So overall, "Horton Hears a Who" is a good enough effort from Blue Sky Studios and good enough for me to say that it's a decent film. Really could have done without so many unnecessary jokes but the animation and good story adaptation make up for it. Worth checking out! I rate this: 6 out of 10.

    • Eric.
  • This movie fell into the same trap as just about every Hollywood animation of the last 6 years. It talks down to the kids while spending too much time throwing zingers over their heads to keep the parents engaged. There's no story told here in any sort of engaging way. It relies on the brightness of the animation, attention deficit editing and over the top scoring to keep the young ones stunned while hitting their parents with soggy hidden adult jokes and nostalgic music. The moral of the story is supposedly that imagination is something to be valued but the story telling on display actually does a horrible job of leaving any room for kids to actually use their own imaginations in engaging with the story. It does more to deaden the complicated sentiments expressed by Seuss so well in the original book. Instead of activating kids' imaginations, this movie simply displays the self satisfied and over saturated imaginations of it's directors and animators. There's literally no room left for the audience in this movie.
  • There is a stunning difference in watching this animated feature on regular DVD and viewing it on Blu-Ray. The latter dramatically elevates my rating of this movie, because the story is just so-so.

    It's a nice story, but nothing that will leave you laughing like in "Cars," or "Madagascar" or a bunch of other recently-made animated features. However, on Blu-Ray, this is so flat-out awesome to look at, that's is well worth seeing and adding to your movie collection. The brilliant colors and razor-sharp images are just amazing and totally stunning!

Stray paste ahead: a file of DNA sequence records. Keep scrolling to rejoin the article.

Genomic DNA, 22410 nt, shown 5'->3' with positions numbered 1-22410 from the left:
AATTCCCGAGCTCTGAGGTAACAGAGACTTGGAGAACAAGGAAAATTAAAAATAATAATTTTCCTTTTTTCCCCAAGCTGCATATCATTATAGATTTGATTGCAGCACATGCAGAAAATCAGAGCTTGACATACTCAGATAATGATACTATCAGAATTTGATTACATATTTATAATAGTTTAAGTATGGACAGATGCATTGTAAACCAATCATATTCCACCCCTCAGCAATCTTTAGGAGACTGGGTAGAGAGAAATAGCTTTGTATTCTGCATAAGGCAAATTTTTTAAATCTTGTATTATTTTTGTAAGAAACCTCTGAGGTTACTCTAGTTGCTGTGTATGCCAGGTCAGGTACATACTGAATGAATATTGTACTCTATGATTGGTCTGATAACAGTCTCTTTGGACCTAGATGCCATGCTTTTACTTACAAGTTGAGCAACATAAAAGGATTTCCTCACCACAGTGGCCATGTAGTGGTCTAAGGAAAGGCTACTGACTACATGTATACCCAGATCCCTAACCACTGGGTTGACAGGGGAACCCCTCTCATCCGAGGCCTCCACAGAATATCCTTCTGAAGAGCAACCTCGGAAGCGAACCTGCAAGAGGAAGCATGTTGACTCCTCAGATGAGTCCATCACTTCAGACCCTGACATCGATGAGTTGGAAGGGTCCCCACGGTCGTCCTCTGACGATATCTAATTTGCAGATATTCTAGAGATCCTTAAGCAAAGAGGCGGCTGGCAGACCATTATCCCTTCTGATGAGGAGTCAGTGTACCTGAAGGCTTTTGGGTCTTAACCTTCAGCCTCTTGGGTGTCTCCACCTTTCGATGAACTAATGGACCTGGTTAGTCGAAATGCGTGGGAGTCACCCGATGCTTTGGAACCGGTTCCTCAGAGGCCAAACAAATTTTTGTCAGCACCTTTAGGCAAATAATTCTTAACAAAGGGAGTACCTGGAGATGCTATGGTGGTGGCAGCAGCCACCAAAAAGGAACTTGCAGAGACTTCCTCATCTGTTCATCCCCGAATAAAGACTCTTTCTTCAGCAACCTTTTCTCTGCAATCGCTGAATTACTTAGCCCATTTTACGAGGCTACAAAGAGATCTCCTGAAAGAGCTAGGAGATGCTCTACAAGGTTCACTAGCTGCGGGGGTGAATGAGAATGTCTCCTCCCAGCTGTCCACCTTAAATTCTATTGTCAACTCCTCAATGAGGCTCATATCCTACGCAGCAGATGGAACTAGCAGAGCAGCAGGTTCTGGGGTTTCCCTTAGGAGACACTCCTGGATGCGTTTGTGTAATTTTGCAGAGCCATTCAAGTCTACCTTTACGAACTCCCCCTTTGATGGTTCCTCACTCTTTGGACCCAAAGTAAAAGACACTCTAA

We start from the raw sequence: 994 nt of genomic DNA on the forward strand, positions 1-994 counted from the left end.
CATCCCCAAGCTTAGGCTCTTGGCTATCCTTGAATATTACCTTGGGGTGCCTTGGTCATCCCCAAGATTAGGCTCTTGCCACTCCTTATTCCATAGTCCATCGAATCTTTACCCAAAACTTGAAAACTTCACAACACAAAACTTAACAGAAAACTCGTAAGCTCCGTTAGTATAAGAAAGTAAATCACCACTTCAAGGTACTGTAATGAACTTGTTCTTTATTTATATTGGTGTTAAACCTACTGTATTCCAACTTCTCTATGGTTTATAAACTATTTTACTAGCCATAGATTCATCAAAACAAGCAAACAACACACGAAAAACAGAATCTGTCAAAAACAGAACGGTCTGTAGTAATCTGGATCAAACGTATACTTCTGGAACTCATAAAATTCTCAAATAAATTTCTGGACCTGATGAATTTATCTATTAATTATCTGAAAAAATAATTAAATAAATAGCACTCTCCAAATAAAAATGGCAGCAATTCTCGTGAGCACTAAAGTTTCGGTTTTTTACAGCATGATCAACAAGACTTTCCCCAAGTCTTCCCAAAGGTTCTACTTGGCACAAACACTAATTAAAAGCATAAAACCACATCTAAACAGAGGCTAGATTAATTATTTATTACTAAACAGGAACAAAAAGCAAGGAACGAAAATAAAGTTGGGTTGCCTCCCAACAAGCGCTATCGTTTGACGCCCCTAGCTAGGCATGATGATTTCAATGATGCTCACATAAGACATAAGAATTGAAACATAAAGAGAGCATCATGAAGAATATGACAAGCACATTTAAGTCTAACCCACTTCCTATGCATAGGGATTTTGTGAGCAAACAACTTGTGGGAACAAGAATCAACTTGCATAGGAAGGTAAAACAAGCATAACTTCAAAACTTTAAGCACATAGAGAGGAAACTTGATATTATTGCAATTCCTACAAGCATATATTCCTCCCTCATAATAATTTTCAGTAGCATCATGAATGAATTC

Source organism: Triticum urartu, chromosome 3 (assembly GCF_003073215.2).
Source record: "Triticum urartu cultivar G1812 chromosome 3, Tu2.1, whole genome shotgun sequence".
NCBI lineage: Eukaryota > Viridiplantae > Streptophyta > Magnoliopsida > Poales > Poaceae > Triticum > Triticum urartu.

Jim Carrey does a nice job as "Horton." You might not even recognize his voice. He plays a character who hears a voice nobody else hears; the voice of a tiny person on top of flower/weed which is part of a tiny town on the top of that plant. Hey, "size matters," I guess, but far more important is the value of living beings regardless of their size. That's the general message of the story. All lives are worth saving, no matter how supposedly small and allegedly insignificant.

    The story is the typical frustrating one in which nobody believes the one who is telling the truth, until near the end, and then all of them do the right thing.

    Overall - a good message, presented in a so-so story but a gorgeous one to watch on Blu-Ray.
  • Oh, thank goodness, the third time IS the charm. Finally, finally, and finally, Hollywood gives us a movie that actually and perfectly embodies the spirit of Theodor Geisel, aka Dr. Seuss. Criminey crickets! Horton Hears a Who! is wholly imaginative fun that feels like it's channeling the good doctor's playful exuberance and ingenious creativity with every syllable and splotch of animation.